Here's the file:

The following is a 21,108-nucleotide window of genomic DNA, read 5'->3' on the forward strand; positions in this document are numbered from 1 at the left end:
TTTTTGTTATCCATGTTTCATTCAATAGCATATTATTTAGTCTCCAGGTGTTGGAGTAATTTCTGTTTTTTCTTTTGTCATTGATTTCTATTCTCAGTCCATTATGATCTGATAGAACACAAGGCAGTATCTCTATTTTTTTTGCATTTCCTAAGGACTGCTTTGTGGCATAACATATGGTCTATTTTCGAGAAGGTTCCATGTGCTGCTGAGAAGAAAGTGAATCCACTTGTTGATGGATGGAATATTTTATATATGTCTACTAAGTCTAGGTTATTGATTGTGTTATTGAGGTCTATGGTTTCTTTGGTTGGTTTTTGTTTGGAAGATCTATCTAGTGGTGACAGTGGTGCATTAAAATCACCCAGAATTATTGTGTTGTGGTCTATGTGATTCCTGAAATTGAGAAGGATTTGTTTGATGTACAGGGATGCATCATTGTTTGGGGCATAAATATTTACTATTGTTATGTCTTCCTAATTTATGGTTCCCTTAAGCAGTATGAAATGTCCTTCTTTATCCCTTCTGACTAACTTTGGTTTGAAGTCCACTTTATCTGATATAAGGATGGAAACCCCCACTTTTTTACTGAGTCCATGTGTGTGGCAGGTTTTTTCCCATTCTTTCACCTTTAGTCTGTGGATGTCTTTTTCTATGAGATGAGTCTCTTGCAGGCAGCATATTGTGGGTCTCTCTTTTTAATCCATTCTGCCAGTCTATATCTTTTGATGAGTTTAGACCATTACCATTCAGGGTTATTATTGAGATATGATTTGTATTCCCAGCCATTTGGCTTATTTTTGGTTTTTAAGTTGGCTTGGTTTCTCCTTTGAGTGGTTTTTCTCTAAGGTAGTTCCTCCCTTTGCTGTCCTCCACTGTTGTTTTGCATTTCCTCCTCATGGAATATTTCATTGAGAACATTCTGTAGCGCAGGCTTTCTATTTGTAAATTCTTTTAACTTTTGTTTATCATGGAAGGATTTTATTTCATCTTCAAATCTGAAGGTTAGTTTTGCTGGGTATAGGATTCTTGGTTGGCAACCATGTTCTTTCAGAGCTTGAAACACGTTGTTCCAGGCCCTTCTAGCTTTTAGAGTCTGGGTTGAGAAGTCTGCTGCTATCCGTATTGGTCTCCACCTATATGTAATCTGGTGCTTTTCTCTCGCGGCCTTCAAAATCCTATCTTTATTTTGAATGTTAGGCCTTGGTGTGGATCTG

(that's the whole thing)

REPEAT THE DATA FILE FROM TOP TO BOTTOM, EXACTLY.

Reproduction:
The following is a 21,108-nucleotide window of genomic DNA, read 5'->3' on the forward strand; positions in this document are numbered from 1 at the left end:
TTTTTGTTATCCATGTTTCATTCAATAGCATATTATTTAGTCTCCAGGTGTTGGAGTAATTTCTGTTTTTTCTTTTGTCATTGATTTCTATTCTCAGTCCATTATGATCTGATAGAACACAAGGCAGTATCTCTATTTTTTTTGCATTTCCTAAGGACTGCTTTGTGGCATAACATATGGTCTATTTTCGAGAAGGTTCCATGTGCTGCTGAGAAGAAAGTGAATCCACTTGTTGATGGATGGAATATTTTATATATGTCTACTAAGTCTAGGTTATTGATTGTGTTATTGAGGTCTATGGTTTCTTTGGTTGGTTTTTGTTTGGAAGATCTATCTAGTGGTGACAGTGGTGCATTAAAATCACCCAGAATTATTGTGTTGTGGTCTATGTGATTCCTGAAATTGAGAAGGATTTGTTTGATGTACAGGGATGCATCATTGTTTGGGGCATAAATATTTACTATTGTTATGTCTTCCTAATTTATGGTTCCCTTAAGCAGTATGAAATGTCCTTCTTTATCCCTTCTGACTAACTTTGGTTTGAAGTCCACTTTATCTGATATAAGGATGGAAACCCCCACTTTTTTACTGAGTCCATGTGTGTGGCAGGTTTTTTCCCATTCTTTCACCTTTAGTCTGTGGATGTCTTTTTCTATGAGATGAGTCTCTTGCAGGCAGCATATTGTGGGTCTCTCTTTTTAATCCATTCTGCCAGTCTATATCTTTTGATGAGTTTAGACCATTACCATTCAGGGTTATTATTGAGATATGATTTGTATTCCCAGCCATTTGGCTTATTTTTGGTTTTTAAGTTGGCTTGGTTTCTCCTTTGAGTGGTTTTTCTCTAAGGTAGTTCCTCCCTTTGCTGTCCTCCACTGTTGTTTTGCATTTCCTCCTCATGGAATATTTCATTGAGAACATTCTGTAGCGCAGGCTTTCTATTTGTAAATTCTTTTAACTTTTGTTTATCATGGAAGGATTTTATTTCATCTTCAAATCTGAAGGTTAGTTTTGCTGGGTATAGGATTCTTGGTTGGCAACCATGTTCTTTCAGAGCTTGAAACACGTTGTTCCAGGCCCTTCTAGCTTTTAGAGTCTGGGTTGAGAAGTCTGCTGCTATCCGTATTGGTCTCCACCTATATGTAATCTGGTGCTTTTCTCTCGCGGCCTTCAAAATCCTATCTTTATTTTGAATGTTAGGCCTTGGTGTGGATCTG